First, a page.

And the kicker is that Barajas is going to stink up the joint and the Mets are going to call Thole up in the middle of the year. And Thole’s defense is going to be acceptable and his offense is going to be pretty good and people are going to say with a straight face that 75 games of “seasoning” at Triple-A is what turned his defense around.
5. Jon Niese, LHP, International League/Majors, 5-6, 3.82 ERA, 82 Ks in 94.1 IP
Niese got off to a horrible start last year in Buffalo. But in his last eight starts he was 5-1 with a 0.96 ERA with 46 Ks and 13 BB in 56.1 IP. Niese is not overpowering but he throws hard enough (89.5) for a lefty with his type of big curveball. With his lack of dominating stuff, he needs good command to succeed in the majors. In 23 games at Triple-A over parts of two seasons, Niese had a 2.7 BB/9 so he is certainly capable of that. Right now the big concern is how well he returns from last year’s gruesome hamstring injury. Early results are encouraging and he’s a much better candidate for the 5th SP job than Fernando Nieve.
4. Ike Davis, 1B, Florida State League/Eastern League, .309/.386/.565
When showing the numbers for a person who played with multiple teams, I normally pick the squad he played more with and use that one. But for Davis, the above line is from Double-A, because it was so impressive and was very close in PA (255-233) with what he had in Single-A. Davis followed that up with a .341/.394/.565 line in the Arizona Fall League. There is an awful lot to like about Davis but he is not ready for a job in the majors yet. He had a .381 BABIP in the Eastern League last year and he struck out 29% of the time. The MLE calculator at minorleaguesplits.com translates his fine hitting at Double-A to a .233/.294/.403 line in the majors. But he made tremendous progress last season and could certainly become an above-average first baseman, he is supposed to be a good fielder, if everything breaks right.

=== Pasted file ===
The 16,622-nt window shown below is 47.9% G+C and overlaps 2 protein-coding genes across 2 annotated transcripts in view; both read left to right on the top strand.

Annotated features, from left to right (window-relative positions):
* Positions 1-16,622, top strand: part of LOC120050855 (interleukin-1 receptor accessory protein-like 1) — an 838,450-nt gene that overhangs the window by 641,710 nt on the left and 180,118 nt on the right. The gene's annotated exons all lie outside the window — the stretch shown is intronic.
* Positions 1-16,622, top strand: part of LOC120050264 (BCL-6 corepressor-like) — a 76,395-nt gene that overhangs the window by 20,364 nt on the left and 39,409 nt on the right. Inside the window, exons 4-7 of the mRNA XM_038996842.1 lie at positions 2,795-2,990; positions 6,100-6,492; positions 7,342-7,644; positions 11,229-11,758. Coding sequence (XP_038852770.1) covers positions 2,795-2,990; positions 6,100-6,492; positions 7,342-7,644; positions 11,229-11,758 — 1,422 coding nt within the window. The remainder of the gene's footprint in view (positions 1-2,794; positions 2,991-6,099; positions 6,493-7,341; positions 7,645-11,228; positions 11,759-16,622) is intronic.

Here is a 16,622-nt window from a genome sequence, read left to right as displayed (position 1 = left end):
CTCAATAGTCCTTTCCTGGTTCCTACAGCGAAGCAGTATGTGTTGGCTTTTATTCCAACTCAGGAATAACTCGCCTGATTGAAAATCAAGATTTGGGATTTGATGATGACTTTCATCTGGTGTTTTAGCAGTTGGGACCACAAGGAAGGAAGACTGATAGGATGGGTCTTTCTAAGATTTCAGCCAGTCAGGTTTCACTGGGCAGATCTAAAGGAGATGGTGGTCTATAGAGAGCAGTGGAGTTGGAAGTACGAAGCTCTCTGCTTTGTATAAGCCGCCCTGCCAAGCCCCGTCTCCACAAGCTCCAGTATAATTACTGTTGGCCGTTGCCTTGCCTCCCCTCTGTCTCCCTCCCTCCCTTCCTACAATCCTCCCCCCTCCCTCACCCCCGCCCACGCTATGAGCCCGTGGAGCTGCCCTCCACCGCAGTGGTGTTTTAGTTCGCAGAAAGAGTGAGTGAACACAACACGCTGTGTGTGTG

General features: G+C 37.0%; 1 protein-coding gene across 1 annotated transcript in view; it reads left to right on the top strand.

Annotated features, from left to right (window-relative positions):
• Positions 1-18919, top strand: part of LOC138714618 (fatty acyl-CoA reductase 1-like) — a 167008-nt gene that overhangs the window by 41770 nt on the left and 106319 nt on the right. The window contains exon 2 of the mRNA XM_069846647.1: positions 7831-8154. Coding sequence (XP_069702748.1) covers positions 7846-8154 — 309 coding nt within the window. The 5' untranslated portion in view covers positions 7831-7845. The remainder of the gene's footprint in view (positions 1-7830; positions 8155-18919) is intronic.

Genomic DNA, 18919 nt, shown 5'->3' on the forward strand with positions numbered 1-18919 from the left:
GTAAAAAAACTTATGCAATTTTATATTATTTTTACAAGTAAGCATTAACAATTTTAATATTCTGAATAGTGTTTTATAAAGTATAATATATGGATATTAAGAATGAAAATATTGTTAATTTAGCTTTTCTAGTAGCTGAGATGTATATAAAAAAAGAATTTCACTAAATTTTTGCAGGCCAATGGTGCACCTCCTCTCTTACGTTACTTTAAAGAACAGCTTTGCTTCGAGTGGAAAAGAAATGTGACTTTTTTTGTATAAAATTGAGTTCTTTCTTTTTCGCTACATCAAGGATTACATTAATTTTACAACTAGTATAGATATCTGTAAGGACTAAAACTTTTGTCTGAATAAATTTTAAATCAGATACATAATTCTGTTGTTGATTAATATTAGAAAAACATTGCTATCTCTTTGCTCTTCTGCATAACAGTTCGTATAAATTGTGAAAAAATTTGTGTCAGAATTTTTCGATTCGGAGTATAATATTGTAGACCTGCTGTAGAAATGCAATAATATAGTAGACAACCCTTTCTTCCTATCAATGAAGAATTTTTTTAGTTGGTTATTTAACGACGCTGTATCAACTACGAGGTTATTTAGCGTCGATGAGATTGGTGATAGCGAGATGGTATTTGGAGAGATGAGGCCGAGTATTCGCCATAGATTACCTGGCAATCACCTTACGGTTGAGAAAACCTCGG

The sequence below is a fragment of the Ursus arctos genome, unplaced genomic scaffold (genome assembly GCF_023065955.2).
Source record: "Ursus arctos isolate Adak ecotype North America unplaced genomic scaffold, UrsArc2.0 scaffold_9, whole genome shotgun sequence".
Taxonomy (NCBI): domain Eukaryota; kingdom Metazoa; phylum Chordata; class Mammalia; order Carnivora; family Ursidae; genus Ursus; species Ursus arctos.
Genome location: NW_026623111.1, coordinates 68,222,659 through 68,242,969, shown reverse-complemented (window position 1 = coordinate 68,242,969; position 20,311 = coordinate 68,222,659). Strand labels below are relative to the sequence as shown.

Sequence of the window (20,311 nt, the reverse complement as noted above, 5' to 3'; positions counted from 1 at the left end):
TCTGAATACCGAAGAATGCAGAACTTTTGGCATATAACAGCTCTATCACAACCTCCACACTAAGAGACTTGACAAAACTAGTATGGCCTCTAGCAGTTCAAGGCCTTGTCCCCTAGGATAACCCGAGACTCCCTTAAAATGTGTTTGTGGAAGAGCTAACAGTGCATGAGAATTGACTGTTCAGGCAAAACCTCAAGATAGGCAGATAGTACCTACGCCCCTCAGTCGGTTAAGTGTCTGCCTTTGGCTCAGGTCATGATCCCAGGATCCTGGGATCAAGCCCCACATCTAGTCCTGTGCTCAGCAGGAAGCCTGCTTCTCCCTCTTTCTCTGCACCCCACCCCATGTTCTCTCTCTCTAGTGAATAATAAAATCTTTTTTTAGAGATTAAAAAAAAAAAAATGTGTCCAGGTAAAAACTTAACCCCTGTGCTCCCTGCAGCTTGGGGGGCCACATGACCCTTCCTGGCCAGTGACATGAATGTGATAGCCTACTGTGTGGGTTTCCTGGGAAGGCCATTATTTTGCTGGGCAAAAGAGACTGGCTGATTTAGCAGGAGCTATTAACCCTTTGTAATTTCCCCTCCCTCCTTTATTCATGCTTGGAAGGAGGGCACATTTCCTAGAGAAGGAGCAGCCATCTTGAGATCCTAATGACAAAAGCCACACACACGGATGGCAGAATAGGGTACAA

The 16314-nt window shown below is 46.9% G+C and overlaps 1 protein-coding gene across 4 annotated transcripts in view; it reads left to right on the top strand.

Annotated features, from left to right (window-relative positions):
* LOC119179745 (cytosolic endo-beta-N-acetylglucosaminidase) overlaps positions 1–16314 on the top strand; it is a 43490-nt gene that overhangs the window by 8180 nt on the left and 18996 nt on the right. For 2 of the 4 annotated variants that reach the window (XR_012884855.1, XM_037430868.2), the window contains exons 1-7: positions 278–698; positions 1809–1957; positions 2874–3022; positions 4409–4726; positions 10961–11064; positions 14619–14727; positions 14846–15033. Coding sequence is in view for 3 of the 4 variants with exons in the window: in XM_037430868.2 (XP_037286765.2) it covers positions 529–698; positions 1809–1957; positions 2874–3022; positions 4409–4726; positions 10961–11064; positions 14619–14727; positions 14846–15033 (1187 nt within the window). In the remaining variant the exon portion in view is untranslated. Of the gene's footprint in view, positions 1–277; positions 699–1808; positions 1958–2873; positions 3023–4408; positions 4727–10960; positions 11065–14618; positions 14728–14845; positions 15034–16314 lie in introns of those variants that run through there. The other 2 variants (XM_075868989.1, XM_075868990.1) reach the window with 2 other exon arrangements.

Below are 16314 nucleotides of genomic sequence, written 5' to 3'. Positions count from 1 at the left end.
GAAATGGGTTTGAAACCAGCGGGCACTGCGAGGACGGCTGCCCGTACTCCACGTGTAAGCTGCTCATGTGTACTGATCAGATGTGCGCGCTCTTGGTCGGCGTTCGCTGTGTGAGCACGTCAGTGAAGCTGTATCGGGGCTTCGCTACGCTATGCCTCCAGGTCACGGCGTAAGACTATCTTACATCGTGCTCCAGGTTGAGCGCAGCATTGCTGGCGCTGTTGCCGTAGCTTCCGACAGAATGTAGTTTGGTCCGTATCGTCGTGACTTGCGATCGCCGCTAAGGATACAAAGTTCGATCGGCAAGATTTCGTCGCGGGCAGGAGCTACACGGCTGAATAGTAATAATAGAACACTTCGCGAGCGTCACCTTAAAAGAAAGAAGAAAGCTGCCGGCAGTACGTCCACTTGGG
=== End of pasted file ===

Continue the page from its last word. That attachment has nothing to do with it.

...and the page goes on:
3. Wilmer Flores, SS, South Atlantic League, .264/.305/.332
Those are some ugly numbers, especially for a guy ranked this high. But they were put up in a full-season league by a 17-year old. Expectations for Flores were through the roof after his .310/.352/.490 in the rookie-level Appalachian League in 2008. He really needs to repeat this level or at least start out the season back in the Sally. This time last year he was being compared to Miguel Cabrera. Not many people are still making that comparison, although it remains his upside. It’s way too soon to panic or give up on Flores. Davis, who had three seasons of college ball under his belt, hit .256/.326/.326 in rookie ball in 2008 and turned it around last year. No one should be surprised when Flores does that in 2010.
2. Jenrry Mejia, RHP, Florida State League/Eastern League, 4-1, 1.97 ERA, 44 Ks in 50.1 IP
This is the player who most consider to be the Mets’ top prospect. Mejia has electric stuff but he was roughed up in both Double-A and the Arizona Fall League last year. There’s talk about having Mejia open the season in the bullpen for New York but that would be a mistake. True, it’s not a bad place to break in a young starter, but Mejia needs innings and it would be nice to see at least one win in Double-A on his resume before he joins the Mets.
1. Fernando Martinez, OF, International League/Majors, .290/.337/.540
For years, Martinez has rated as the club’s top prospect due to his tools and his age. Then last year he finally has some performance to match his reputation and most analysts drop him beneath Mejia. Martinez hit for power and he hit for average. He hit well both at home and on the road. Martinez K/% was just 18.8 percent. But he did poorly in a brief stint with the Mets and got hurt again. Certainly it is alarming the number of times he has been injured and I do believe that there is at least some skill to remaining healthy. But anybody who posts a .250 ISO in Triple-A as a 20-year old is someone special.
Honorable Mention/Names to Remember
Brad Holt, Jeurys Familia, Kyle Allen, Juan Urbina, Steve Matz, Zach Dotson, Jefry Marte, Tobi Stoner.